"You wish you could be there when they fall in love, get fired from a job or do badly on a test," she said. "You want to love them through their first broken heart or when they hear from home that the family dog has died. And even though you know other people will be supporting them, it may not be the way you would or with the same values you have."
According to Sherri Taylor, dean of students at Andrew College in Cuthbert Ga., parents have an underlying fear that their child may not need them anymore.
"The parents we are seeing today are very involved with their child, almost to the point of enmeshment," Taylor said.
"We call them 'helicopter parents' because they are always hovering around, trying to swoop down to rescue their children."
Don't overcommunicate. ... parents who call or text many times a day can do harm, including interrupting the student's "work day" and being a distraction.
Apparently, technology has increased that dependence. Taylor calls the cell phone an "umbilical cord" between a parent and child - keeping them in constant communication.
Both Birmingham Southern College and Andrew College offer intensive programs and activities to help parents adjust to their children starting college.
Each spring, United Methodist college chaplains and campus ministers begin reaching out to new students and their parents. The division of higher education of the United Methodist Board of Higher Education and Ministry connects parents and students to 520 collegiate ministries.
"Our chaplains and campus ministers are an important resource for new students," said Gerald D. Lord, associate general secretary of the higher education division. "We not only care about a student's academic and social growth, but the deepening of their own faith as well."
Room to breathe
Andrew College offers four InSpire sessions each summer that allow students to take care of school business while moms and dads are prepared for the process of letting go. In those sessions, parents are encouraged to open up about their fears and given advice for discerning boundaries.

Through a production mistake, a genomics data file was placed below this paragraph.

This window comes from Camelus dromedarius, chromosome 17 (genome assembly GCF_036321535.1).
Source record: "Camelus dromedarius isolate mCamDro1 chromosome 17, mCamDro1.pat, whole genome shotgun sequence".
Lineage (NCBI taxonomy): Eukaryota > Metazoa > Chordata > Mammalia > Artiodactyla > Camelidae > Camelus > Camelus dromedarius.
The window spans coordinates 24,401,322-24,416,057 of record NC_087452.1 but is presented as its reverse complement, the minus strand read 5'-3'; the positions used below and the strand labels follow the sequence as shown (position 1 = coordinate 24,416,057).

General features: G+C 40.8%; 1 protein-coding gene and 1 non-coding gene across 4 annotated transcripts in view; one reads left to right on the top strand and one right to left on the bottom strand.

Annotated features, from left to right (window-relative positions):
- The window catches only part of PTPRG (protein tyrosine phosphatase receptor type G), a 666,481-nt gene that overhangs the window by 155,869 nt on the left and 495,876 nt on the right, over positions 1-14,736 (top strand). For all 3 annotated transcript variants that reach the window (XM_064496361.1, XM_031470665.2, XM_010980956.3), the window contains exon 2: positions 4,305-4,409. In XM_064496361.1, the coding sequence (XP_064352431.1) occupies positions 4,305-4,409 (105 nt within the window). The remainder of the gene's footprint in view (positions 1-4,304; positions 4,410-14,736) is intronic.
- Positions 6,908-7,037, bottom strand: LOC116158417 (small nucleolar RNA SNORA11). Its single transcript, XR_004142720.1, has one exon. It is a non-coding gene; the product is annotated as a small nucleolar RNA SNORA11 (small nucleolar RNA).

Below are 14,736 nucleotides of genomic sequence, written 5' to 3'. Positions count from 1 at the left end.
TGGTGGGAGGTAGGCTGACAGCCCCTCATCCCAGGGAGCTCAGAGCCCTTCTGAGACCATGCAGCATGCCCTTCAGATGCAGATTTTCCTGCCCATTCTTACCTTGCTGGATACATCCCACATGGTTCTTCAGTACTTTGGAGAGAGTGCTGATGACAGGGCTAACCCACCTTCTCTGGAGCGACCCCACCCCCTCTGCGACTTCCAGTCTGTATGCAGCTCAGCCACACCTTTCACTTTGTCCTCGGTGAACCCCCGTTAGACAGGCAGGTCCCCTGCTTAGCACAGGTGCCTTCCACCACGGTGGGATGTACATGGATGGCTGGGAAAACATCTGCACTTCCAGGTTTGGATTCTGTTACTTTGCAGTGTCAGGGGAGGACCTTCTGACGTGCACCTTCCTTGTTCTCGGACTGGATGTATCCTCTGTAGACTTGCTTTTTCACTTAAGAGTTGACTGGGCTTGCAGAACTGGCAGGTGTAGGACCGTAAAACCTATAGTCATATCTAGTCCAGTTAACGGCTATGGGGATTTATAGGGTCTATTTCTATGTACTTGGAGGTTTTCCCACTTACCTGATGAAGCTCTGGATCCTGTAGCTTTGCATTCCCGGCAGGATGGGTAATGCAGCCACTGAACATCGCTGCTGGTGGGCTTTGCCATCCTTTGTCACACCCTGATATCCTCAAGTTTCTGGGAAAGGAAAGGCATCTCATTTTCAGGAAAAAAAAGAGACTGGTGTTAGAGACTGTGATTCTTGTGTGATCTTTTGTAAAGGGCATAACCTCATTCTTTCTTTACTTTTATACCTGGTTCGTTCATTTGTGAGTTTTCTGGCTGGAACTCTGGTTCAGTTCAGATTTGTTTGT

"They can be interested, but not intrusive," Taylor said.
Sara Hoover, director of counseling and health services at Birmingham Southern, estimates three-fourths of the college's parents take advantage of a transition program they call "From Home to the Hilltop."
In addition to tours, faculty meet-and-greets, a taste of residence-hall living and a peek into college life with a presentation called "A Day in the Life," Panther Pride parents are educated on topics like health and safety, budget management, career planning and more. There is even a course called "Letting Go: A Parent's Guide to Understanding the College Years."
"I always tell parents to give their son or daughter room to breathe." Hoover said. "Encourage children to be advocates for themselves by not always being the fixer."
"Parents' mixed feelings - sadness, confusion, fear will come in waves," she said. "And I can almost guarantee that sons or daughters are going through a tough time too. Your student may have been counting down the days until they leave, but when the time comes to go, they have many of the same feelings as you do."
Coming straight from one mother's mouth, Pam Thompson said, "Though you have a little hole in your heart, just remember your child will return to you."
Advice from parent and student
Parent Pam Thompson and student Shannon Thompson offered this advice: